Op/Ed by Ricky Larkin
As we bring 2013 to a close and bound toward the decade’s half point, fear of sexual expression seems destined to soon be a thing of the past. The tireless efforts of so many have led 16 states (and counting) to legalize and honor same-sex marriages. Seems like just yesterday gay men were forced to conceal their identities in fear of criticism, but today its the homophoics that are viewed as to be socially unacceptable. Yet with these new social freedoms there have emerged new ways to marginalize those whose sexuality doesn’t meet with our preconceived notions of “gay” and “straight.”
One example is a piece of rhythmic slang that originated in the porn community but has recently become part of the cultural lexicon: “Gay for Pay.” This fun little term is used to identify those who are “straight” but engage in sexual activities with the same gender for money. As a performer who was branded “Gay for Pay” myself before I retired earlier this year, the term still makes me cringe, and it still makes me angry.
While it may sound harmless to the uninformed ear, “Gay for Pay” is intended as a sexual slur and is used on social media and blogs to attack performers and their credibility. It “exposes” the performer as one who compromises his true beliefs and sexuality for money, and is out to “fool” the gay audience. Fans and bloggers often seem personally betrayed when they learn that a popular gay porn star is dating a woman off-camera. Their logic tells them that a man can’t possibly be sexually attracted to his own gender if he’s dating the opposite sex “in real life.” Such narrow-minded “thinking” fails to recognize the many variations of sexual attraction and expression, which I’ll touch briefly upon here.
But first, how do we define “preference”? How do we define “attraction”? I know countless men who prefer the emotional companionship of other men, but prefer sexual involvement with women. Likewise, I know women who surround themselves with male friends, yet prefer a lesbian lover. More than one “straight” woman has confided in me that she craves sex with other women, but prefers a “relationship” with a man. I’ve been at nightclubs where men would rather talk to me about bodybuilding and seek my advice on “how to get big” than to hit on girls. And often when I’m at the gym, I’ll notice the men staring at each other’s physiques with more interest and intensity than they give the hot, spandex-clad women working out next to them. Despite how far we’ve come in the fight for sexual equality, we’ve yet to acknowledge that there are many shades of lust, and many degrees of sexual attraction that can fluctuate throughout our lives.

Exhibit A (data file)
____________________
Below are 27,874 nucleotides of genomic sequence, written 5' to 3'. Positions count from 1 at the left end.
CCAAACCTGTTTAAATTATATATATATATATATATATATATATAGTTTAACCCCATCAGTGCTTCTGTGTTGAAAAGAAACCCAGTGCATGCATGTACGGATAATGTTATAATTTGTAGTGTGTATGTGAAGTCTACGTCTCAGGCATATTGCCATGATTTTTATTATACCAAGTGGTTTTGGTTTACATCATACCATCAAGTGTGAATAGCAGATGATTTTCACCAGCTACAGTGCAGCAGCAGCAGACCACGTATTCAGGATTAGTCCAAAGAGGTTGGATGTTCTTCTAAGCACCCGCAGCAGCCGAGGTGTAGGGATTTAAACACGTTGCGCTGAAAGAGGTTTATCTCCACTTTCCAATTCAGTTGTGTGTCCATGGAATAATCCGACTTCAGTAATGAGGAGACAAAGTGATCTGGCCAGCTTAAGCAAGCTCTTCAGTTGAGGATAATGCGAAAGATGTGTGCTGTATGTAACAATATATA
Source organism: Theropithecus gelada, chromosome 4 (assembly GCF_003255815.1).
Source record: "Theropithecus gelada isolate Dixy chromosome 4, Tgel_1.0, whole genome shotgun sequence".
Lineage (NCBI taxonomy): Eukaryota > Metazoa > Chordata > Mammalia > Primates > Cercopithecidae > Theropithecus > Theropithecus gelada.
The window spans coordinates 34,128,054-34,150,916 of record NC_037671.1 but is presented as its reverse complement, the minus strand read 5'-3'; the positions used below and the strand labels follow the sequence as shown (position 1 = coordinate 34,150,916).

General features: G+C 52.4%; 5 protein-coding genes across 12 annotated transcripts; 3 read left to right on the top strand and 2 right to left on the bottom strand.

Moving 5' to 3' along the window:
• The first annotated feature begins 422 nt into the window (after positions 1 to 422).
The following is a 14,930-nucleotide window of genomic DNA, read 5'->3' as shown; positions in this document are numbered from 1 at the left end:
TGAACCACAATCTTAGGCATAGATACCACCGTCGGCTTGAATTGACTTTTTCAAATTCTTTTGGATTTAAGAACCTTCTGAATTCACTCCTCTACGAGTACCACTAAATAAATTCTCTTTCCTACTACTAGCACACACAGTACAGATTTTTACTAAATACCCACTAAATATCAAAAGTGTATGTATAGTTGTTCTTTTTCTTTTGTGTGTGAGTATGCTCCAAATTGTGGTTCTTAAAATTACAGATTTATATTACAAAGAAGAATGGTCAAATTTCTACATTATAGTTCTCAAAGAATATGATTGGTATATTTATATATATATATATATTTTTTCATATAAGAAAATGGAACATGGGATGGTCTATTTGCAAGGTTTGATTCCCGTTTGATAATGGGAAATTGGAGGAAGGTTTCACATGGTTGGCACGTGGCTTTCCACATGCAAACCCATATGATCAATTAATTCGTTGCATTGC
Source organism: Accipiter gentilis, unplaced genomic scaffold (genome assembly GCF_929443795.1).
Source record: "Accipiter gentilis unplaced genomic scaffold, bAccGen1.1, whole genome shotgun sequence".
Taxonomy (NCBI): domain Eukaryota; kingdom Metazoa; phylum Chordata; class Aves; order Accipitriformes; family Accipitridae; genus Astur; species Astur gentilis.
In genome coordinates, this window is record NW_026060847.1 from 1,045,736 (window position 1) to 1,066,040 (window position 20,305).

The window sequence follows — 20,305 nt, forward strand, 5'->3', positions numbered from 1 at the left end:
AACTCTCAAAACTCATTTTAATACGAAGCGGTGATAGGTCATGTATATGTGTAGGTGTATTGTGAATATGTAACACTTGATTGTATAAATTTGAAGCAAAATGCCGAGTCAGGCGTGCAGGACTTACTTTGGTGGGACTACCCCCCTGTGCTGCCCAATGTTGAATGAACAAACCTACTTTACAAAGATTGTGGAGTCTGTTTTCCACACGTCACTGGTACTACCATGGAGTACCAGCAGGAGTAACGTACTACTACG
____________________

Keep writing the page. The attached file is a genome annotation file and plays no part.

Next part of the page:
Sexual-orientation arguments aside, there is also a practical argument to be made: porn is a source of entertainment, and in some cases a way to express art. Adult films are not documentaries, and the line between authenticity and artistry is shadier than it may seem.
For example, what do we make of the performer who only bottoms in real life, but will only top on film? He doesn’t enjoy topping and relies on medication to stay hard during the scene, but he made a decision to only bottom for his “real life” partner. Should we call him a “bottom for pay”? What about the performer who identifies as “gay” but isn’t the least bit attracted to (or is even completely turned off by) his scene partner? He goes through the motions anyway and collects his check, never experiencing a second of pleasure during the scene. Is he a more authentic performer than the man who truly enjoys having sex with his male costar but is dating a woman in real life?
What about the big, muscular, hairy guy who’s hired to play an aggressive, dominant top, even though he’s a submissive bottom in real life? If he “fakes” his way through the scene, should he be crucified on blogs for “cheating the gay porn audience” and “stealing their money”?
The truth behind this misleading term is that many performers labeled “Gay for Pay” put their hearts and souls into their work, and strive to communicate passion and realism. It’s both insulting and hurtful to discredit their work so completely, and based on so little. To accuse a performer of being “Gay for Pay” and try to rally public disdain for them is as ignorant as any other type of sexual discrimination and bullying. As we head toward the first days 2014, let’s aim to give others the acceptance and understanding we feel so entitled to demand for ourselves.